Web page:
Coherent Control of a Single Electron Spin with Electric Fields
Manipulation of single spins is essential for spin-based quantum information processing. Electrical control instead of magnetic control is particularly appealing for this purpose, since electric fields are easy to generate locally on-chip. We experimentally realize coherent control of a single electron spin in a quantum dot using an oscillating electric field generated by a local gate. The electric field induces coherent transitions (Rabi oscillations) between spin-up and spin-down with rotations as fast as 55 ns. Our analysis indicates that the electrically-induced spin transitions are mediated by the spin-orbit interaction. Taken together with the recently demonstrated coherent exchange of two neighboring spins, our results demonstrate the feasibility of fully electrical manipulation of spin qubits.
Spintronics and spin-based quantum information processing provide the possibility to add new functionality to today’s electronic devices by using the electron spin in addition to the electric charge . In this context, a key element is the ability to induce transitions between the spin-up and spin-down states of a localized electron spin, and to prepare arbitrary superpositions of these two basis states. This is commonly accomplished by magnetic resonance, whereby bursts of a resonant oscillating magnetic field are applied . However, producing strong oscillating magnetic fields in a semiconductor device requires specially designed microwave cavities  or microfabricated striplines , and has proven to be challenging. In comparison, electric fields can be generated much more easily, simply by exciting a local gate electrode. In addition, this allows for greater spatial selectivity, which is important for local addressing of individual spins. It would thus be highly desirable to control the spin by means of electric fields.
Although electric fields do not couple directly to the electron spin, indirect coupling can still be realized by placing the spin in a magnetic field gradient  or in a structure with a spatially varying -tensor, or simply through spin-orbit interaction, present in most semiconductor structures [6, 7]. Several of these mechanisms have been employed to electrically manipulate electron spins in two dimensional electron systems [8, 9, 10, 11], but proposals for coherent electrical control at the level of a single spin [12, 13, 5, 14, 15] have so far remained unrealized.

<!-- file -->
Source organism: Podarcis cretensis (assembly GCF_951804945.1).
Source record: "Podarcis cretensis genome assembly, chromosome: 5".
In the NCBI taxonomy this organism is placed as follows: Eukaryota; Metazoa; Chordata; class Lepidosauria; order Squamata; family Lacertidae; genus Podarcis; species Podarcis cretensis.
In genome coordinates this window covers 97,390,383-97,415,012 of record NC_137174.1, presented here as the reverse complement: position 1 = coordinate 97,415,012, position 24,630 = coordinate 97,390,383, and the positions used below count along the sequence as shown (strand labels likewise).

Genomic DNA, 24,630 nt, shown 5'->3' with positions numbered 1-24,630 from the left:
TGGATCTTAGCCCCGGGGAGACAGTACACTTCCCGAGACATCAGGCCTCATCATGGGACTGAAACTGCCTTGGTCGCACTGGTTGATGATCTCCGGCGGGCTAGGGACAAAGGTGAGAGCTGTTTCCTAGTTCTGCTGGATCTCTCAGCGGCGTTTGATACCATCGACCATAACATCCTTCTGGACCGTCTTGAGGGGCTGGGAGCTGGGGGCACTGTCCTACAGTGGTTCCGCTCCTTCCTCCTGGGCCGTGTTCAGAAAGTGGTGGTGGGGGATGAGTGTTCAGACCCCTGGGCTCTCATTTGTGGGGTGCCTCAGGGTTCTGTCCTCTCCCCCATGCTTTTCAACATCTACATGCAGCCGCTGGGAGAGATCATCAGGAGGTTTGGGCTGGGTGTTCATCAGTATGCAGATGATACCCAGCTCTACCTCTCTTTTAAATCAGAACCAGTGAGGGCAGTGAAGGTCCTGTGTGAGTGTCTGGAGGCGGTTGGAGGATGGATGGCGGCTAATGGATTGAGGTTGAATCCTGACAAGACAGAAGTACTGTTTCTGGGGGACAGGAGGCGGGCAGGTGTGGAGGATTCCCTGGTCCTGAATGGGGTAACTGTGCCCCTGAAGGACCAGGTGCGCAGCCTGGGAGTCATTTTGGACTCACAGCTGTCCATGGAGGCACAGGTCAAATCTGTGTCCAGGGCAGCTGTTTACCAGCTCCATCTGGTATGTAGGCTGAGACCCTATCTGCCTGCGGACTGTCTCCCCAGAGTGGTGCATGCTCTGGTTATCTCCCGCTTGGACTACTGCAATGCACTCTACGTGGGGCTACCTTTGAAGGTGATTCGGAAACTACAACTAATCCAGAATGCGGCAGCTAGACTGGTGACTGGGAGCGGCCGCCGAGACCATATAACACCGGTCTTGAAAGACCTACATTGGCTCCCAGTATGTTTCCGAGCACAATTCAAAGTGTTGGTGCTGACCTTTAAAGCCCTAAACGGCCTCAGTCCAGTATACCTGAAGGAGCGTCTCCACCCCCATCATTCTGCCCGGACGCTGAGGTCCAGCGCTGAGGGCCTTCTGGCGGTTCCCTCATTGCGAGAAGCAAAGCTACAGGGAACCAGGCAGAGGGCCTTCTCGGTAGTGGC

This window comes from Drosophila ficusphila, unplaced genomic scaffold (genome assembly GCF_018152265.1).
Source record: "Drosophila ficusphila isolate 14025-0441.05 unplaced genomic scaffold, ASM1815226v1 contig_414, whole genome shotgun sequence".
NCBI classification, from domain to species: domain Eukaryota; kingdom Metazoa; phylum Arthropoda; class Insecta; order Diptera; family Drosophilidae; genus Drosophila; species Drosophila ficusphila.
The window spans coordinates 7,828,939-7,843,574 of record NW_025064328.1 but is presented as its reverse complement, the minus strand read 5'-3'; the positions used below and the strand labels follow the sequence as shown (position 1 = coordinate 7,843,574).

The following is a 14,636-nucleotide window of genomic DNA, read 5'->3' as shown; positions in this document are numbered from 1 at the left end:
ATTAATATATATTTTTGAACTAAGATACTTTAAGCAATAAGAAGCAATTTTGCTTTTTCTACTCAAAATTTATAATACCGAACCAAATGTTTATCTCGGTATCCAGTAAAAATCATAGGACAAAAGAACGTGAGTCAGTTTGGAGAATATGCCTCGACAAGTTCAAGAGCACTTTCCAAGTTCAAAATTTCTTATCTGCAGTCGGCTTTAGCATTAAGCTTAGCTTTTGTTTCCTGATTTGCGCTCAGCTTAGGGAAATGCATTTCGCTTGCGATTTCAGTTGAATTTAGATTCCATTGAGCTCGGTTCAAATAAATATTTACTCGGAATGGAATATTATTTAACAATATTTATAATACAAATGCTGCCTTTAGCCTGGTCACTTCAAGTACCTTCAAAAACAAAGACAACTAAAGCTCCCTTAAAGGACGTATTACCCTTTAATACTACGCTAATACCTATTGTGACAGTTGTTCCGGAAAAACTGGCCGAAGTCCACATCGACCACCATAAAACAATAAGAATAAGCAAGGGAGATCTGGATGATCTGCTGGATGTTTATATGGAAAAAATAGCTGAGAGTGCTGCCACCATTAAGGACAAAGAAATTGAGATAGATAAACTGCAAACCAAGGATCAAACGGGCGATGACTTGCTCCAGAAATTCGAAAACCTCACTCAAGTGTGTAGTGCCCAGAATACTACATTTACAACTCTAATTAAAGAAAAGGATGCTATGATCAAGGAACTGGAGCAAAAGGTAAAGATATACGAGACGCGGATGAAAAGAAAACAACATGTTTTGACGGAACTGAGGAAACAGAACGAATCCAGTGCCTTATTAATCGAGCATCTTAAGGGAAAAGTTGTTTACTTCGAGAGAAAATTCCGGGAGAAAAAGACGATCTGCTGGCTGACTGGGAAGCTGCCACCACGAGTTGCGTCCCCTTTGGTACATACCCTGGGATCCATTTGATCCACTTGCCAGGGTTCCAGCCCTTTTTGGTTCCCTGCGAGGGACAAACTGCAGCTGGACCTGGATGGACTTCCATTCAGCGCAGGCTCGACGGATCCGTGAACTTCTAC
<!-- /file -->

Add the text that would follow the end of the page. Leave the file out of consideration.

We demonstrate coherent single spin rotations induced by an oscillating electric field. The electron is confined in a gate-defined quantum dot (see Fig. 1A) and we use an adjacent quantum dot, containing one electron as well, for read-out. The ac electric field is generated through excitation of one of the gates that forms the dot, thereby periodically displacing the electron wavefunction around its equilibrium position (Fig. 1B).
The experiment consists of four stages (Fig. 1C). The device is initialised in a spin-blockade regime where two excess electrons, one in each dot, are held fixed with parallel spins (spin triplet), either pointing along or opposed to the external magnetic field (the system is never blocked in the triplet state with anti-parallel spins, because of the effect of the nuclear fields in the two dots combined with the small interdot tunnel coupling, see  for full details). Next, the two spins are isolated by a gate voltage pulse, such that electron tunneling between the dots or to the reservoirs is forbidden. Then, one of the spins is rotated by an ac voltage burst applied to the gate, over an angle that depends on the length of the burst  (most likely the spin in the right dot, where the electric field is expected to be strongest). Finally, the read-out stage allows the left electron to tunnel to the right dot if and only if the spins are anti-parallel. Subsequent tunneling of one electron to the right reservoir gives a contribution to the current. This cycle is continuously repeated, and the current flow through the device is thus proportional to the probability of having antiparallel spins after excitation.
To demonstrate that electrical excitation can indeed induce single-electron spin flips, we apply a microwave burst of constant length to the right side gate and monitor the average current flow through the quantum dots as a function of external magnetic field (Fig. 2A). A finite current flow is observed around the single-electron spin resonance condition, i.e. when , with Planck’s constant, the excitation frequency, and the Bohr magneton. From the position of the resonant peaks measured over a wide magnetic field range (Fig. 2B) we determine a -factor of , which is in agreement with other reported values for electrons in GaAs quantum dots .
In addition to the external magnetic field, the electron spin feels an effective nuclear field arising from the hyperfine interaction with nuclear spins in the host material and fluctuating in time [19, 20]. This nuclear field modifies the electron spin resonance condition and is generally different in the left and right dot (by ). The peaks shown in Fig. 2A are averaged over many magnetic field sweeps and have a width of about 10-25 mT. This is much larger than the expected linewidth, which is only 1-2 mT given by the statistical fluctuations of [21, 35]. Looking at individual field sweeps measured at constant excitation frequency, we see that the peaks are indeed a few mT wide (see Fig. 2C), but that the peak positions change in time over a range of 20mT. Judging from the dependence of the position and shape of the averaged peaks on sweep direction, the origin of this large variation in the nuclear field is most likely dynamic nuclear polarization [23, 24, 32, 25, 26].